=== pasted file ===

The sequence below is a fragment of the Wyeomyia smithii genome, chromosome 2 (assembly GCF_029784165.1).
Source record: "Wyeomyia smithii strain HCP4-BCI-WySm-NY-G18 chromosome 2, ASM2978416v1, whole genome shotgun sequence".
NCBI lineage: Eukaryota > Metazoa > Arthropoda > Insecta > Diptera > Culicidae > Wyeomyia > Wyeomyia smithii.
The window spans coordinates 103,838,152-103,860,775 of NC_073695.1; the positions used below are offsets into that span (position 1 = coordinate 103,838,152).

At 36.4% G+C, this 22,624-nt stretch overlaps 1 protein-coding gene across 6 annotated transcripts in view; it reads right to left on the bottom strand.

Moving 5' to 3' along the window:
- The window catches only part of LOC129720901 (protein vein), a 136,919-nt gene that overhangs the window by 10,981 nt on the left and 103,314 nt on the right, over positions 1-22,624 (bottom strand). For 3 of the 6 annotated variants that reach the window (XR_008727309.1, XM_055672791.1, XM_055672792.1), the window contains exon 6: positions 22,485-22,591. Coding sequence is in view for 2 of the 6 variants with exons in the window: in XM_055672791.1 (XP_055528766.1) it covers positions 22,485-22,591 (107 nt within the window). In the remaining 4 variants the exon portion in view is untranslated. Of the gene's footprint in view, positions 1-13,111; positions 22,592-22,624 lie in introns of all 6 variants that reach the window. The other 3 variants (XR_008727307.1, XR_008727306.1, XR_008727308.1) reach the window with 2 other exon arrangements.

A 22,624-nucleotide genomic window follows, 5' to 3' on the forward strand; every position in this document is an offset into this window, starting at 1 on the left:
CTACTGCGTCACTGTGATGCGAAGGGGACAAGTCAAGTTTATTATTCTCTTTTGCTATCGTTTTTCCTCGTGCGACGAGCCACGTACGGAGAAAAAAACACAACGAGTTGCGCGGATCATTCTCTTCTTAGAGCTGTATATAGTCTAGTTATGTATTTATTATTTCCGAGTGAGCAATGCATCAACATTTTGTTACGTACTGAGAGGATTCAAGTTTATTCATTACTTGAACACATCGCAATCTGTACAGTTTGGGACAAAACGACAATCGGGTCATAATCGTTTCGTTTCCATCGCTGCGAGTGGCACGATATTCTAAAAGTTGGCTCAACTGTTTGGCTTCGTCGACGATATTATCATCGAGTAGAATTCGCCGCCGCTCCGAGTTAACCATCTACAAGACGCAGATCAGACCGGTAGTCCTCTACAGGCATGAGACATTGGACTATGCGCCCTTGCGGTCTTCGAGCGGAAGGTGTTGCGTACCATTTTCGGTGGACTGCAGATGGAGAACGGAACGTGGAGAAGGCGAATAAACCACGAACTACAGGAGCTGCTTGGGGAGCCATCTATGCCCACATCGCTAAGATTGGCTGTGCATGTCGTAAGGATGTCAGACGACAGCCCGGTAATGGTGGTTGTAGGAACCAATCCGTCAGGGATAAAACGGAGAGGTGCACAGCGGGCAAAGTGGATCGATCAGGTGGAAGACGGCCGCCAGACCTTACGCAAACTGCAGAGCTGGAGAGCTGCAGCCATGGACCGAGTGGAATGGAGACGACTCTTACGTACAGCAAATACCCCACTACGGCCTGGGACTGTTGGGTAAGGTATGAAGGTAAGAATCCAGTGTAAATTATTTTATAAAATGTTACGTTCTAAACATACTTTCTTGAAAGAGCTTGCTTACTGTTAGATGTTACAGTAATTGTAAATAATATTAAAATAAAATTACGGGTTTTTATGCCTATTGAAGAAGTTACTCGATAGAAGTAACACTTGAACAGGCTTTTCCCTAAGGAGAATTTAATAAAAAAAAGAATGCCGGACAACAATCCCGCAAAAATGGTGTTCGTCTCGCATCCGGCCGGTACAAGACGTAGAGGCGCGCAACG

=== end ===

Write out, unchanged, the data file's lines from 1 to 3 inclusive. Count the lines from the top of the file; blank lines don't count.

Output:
The sequence below is a fragment of the Wyeomyia smithii genome, chromosome 2 (assembly GCF_029784165.1).
Source record: "Wyeomyia smithii strain HCP4-BCI-WySm-NY-G18 chromosome 2, ASM2978416v1, whole genome shotgun sequence".
NCBI lineage: Eukaryota > Metazoa > Arthropoda > Insecta > Diptera > Culicidae > Wyeomyia > Wyeomyia smithii.